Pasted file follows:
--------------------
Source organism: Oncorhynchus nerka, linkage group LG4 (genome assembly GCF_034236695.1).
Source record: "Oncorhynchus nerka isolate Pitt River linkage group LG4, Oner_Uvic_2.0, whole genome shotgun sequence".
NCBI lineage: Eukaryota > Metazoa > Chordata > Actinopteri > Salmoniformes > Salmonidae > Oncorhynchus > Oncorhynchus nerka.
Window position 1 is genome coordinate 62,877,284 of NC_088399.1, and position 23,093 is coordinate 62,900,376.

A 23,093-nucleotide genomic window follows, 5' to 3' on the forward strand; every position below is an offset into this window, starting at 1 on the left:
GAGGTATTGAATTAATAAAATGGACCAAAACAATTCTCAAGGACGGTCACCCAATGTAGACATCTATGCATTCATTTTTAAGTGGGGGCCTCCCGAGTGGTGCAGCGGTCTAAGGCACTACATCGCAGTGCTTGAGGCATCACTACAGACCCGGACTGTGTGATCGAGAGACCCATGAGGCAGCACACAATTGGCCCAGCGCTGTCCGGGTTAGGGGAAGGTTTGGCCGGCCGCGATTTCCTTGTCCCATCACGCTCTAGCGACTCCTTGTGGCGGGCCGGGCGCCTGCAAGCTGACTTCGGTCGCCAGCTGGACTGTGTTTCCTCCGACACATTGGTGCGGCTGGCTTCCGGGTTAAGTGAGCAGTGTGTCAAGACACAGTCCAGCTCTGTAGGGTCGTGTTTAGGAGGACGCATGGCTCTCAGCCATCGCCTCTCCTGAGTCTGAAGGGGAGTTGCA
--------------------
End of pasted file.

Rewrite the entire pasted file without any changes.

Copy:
Source organism: Oncorhynchus nerka, linkage group LG4 (genome assembly GCF_034236695.1).
Source record: "Oncorhynchus nerka isolate Pitt River linkage group LG4, Oner_Uvic_2.0, whole genome shotgun sequence".
NCBI lineage: Eukaryota > Metazoa > Chordata > Actinopteri > Salmoniformes > Salmonidae > Oncorhynchus > Oncorhynchus nerka.
Window position 1 is genome coordinate 62,877,284 of NC_088399.1, and position 23,093 is coordinate 62,900,376.

A 23,093-nucleotide genomic window follows, 5' to 3' on the forward strand; every position below is an offset into this window, starting at 1 on the left:
GAGGTATTGAATTAATAAAATGGACCAAAACAATTCTCAAGGACGGTCACCCAATGTAGACATCTATGCATTCATTTTTAAGTGGGGGCCTCCCGAGTGGTGCAGCGGTCTAAGGCACTACATCGCAGTGCTTGAGGCATCACTACAGACCCGGACTGTGTGATCGAGAGACCCATGAGGCAGCACACAATTGGCCCAGCGCTGTCCGGGTTAGGGGAAGGTTTGGCCGGCCGCGATTTCCTTGTCCCATCACGCTCTAGCGACTCCTTGTGGCGGGCCGGGCGCCTGCAAGCTGACTTCGGTCGCCAGCTGGACTGTGTTTCCTCCGACACATTGGTGCGGCTGGCTTCCGGGTTAAGTGAGCAGTGTGTCAAGACACAGTCCAGCTCTGTAGGGTCGTGTTTAGGAGGACGCATGGCTCTCAGCCATCGCCTCTCCTGAGTCTGAAGGGGAGTTGCA